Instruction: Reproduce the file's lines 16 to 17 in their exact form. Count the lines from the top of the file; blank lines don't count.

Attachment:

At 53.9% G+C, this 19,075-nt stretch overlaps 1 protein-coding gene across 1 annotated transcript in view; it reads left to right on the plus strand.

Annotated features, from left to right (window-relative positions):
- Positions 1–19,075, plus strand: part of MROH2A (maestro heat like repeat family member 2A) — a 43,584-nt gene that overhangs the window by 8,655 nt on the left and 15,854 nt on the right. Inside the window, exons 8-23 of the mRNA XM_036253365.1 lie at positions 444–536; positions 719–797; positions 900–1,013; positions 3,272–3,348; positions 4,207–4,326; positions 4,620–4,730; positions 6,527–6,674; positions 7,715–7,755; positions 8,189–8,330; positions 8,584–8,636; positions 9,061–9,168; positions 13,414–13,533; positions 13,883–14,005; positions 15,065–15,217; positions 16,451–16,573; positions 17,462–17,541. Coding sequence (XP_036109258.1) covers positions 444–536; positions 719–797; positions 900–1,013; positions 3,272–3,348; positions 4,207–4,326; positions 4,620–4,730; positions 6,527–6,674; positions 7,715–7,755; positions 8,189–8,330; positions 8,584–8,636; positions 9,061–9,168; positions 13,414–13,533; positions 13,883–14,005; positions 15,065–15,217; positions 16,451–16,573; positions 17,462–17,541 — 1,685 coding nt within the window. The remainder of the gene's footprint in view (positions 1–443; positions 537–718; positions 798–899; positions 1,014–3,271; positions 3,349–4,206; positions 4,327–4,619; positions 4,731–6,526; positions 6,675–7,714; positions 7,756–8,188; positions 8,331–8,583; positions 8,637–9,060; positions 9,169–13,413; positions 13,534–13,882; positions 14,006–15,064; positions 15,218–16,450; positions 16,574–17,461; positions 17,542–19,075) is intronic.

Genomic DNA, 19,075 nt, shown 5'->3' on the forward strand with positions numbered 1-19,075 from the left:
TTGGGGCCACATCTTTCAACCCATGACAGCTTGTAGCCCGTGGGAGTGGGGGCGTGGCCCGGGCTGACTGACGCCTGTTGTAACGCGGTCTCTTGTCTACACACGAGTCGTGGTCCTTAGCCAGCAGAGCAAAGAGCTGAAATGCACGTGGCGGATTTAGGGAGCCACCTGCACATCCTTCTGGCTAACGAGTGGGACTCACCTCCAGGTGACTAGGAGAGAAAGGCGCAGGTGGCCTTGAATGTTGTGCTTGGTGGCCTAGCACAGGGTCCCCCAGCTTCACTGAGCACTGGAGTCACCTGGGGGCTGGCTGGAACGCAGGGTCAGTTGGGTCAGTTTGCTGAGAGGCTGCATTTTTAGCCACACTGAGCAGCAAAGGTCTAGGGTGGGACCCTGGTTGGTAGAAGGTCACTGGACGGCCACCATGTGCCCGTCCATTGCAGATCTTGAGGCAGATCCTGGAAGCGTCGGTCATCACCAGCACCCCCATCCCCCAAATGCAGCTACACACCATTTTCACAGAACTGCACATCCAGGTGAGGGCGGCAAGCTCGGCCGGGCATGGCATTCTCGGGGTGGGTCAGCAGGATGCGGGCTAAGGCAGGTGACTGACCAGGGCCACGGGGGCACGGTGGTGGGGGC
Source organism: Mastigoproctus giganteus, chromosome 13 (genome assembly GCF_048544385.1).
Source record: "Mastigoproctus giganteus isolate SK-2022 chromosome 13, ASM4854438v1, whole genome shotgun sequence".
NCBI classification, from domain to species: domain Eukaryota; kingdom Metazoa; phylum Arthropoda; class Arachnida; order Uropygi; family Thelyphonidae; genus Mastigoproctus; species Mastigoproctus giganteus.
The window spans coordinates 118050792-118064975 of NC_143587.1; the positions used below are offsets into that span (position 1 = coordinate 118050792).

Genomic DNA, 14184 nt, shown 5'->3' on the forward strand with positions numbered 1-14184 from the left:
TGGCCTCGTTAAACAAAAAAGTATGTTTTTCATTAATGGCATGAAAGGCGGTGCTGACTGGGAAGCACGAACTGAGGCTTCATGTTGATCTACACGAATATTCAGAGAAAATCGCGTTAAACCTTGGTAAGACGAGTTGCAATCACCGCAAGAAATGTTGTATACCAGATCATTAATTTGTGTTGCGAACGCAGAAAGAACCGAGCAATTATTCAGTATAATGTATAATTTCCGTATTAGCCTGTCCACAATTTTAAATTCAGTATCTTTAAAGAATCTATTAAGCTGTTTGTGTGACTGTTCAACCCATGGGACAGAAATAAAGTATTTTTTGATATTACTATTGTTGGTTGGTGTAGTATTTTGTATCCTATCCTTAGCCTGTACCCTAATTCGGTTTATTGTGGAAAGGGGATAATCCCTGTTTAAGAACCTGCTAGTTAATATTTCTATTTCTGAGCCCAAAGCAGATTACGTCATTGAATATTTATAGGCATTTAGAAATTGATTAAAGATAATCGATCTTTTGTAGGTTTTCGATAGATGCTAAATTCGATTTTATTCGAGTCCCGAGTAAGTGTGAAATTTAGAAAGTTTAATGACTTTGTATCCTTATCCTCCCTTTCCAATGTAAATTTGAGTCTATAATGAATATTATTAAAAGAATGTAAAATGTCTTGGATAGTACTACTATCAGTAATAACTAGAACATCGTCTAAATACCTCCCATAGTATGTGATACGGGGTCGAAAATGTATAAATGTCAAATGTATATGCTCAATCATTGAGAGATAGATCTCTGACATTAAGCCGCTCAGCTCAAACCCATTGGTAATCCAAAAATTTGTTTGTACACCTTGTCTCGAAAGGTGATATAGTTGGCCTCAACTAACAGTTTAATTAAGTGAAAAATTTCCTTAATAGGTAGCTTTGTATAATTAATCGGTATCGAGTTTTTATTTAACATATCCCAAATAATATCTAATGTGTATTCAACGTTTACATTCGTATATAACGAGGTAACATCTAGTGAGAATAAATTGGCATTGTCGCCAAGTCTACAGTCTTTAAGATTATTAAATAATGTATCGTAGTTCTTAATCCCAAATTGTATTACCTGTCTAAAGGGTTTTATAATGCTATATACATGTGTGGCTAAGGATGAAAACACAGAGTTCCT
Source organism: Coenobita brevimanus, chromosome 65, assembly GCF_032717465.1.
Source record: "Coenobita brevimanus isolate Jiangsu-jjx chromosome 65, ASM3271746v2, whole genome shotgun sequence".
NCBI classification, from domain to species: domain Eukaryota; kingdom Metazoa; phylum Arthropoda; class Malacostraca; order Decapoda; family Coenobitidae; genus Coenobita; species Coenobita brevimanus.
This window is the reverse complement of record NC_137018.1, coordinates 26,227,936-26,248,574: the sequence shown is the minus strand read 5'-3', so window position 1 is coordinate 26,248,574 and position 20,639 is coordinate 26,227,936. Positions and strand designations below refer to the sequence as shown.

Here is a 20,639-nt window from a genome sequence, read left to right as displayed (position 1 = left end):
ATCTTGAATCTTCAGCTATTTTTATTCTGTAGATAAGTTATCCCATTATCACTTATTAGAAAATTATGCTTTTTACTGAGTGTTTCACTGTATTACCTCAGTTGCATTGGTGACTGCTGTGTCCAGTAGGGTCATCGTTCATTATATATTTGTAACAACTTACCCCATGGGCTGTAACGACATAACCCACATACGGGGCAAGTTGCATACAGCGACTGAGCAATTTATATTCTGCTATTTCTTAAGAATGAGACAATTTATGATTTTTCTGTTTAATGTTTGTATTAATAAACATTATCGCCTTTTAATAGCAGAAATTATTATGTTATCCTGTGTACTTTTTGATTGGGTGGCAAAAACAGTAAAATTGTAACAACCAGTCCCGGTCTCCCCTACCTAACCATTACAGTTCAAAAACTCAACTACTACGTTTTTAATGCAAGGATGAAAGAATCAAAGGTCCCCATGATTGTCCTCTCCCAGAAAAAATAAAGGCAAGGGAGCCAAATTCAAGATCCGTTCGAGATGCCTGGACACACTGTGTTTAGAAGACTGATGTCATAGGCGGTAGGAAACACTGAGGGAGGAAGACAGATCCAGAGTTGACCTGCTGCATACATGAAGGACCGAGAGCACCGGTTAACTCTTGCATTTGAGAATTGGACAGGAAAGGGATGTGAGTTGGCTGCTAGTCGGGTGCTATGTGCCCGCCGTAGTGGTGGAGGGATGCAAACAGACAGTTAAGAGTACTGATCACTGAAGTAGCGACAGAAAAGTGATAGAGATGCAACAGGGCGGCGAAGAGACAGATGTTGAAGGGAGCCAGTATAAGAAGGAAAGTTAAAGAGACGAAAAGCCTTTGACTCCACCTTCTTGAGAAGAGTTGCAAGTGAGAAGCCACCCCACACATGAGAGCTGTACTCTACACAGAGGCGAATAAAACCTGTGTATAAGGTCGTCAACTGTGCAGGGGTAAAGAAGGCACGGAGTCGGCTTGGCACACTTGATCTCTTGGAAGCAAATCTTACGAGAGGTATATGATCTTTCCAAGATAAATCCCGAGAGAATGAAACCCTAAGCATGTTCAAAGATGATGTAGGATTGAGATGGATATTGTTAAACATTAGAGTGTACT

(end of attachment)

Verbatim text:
Here is a 20,639-nt window from a genome sequence, read left to right as displayed (position 1 = left end):
ATCTTGAATCTTCAGCTATTTTTATTCTGTAGATAAGTTATCCCATTATCACTTATTAGAAAATTATGCTTTTTACTGAGTGTTTCACTGTATTACCTCAGTTGCATTGGTGACTGCTGTGTCCAGTAGGGTCATCGTTCATTATATATTTGTAACAACTTACCCCATGGGCTGTAACGACATAACCCACATACGGGGCAAGTTGCATACAGCGACTGAGCAATTTATATTCTGCTATTTCTTAAGAATGAGACAATTTATGATTTTTCTGTTTAATGTTTGTATTAATAAACATTATCGCCTTTTAATAGCAGAAATTATTATGTTATCCTGTGTACTTTTTGATTGGGTGGCAAAAACAGTAAAATTGTAACAACCAGTCCCGGTCTCCCCTACCTAACCATTACAGTTCAAAAACTCAACTACTACGTTTTTAATGCAAGGATGAAAGAATCAAAGGTCCCCATGATTGTCCTCTCCCAGAAAAAATAAAGGCAAGGGAGCCAAATTCAAGATCCGTTCGAGATGCCTGGACACACTGTGTTTAGAAGACTGATGTCATAGGCGGTAGGAAACACTGAGGGAGGAAGACAGATCCAGAGTTGACCTGCTGCATACATGAAGGACCGAGAGCACCGGTTAACTCTTGCATTTGAGAATTGGACAGGAAAGGGATGTGAGTTGGCTGCTAGTCGGGTGCTATGTGCCCGCCGTAGTGGTGGAGGGATGCAAACAGACAGTTAAGAGTACTGATCACTGAAGTAGCGACAGAAAAGTGATAGAGATGCAACAGGGCGGCGAAGAGACAGATGTTGAAGGGAGCCAGTATAAGAAGGAAAGTTAAAGAGACGAAAAGCCTTTGACTCCACCTTCTTGAGAAGAGTTGCAAGTGAGAAGCCACCCCACACATGAGAGCTGTACTCTACACAGAGGCGAATAAAACCTGTGTATAAGGTCGTCAACTGTGCAGGGGTAAAGAAGGCACGGAGTCGGCTTGGCACACTTGATCTCTTGGAAGCAAATCTTACGAGAGGTATATGATCTTTCCAAGATAAATCCCGAGAGAATGAAACCCTAAGCATGTTCAAAGATGATGTAGGATTGAGATGGATATTGTTAAACATTAGAGTGTACT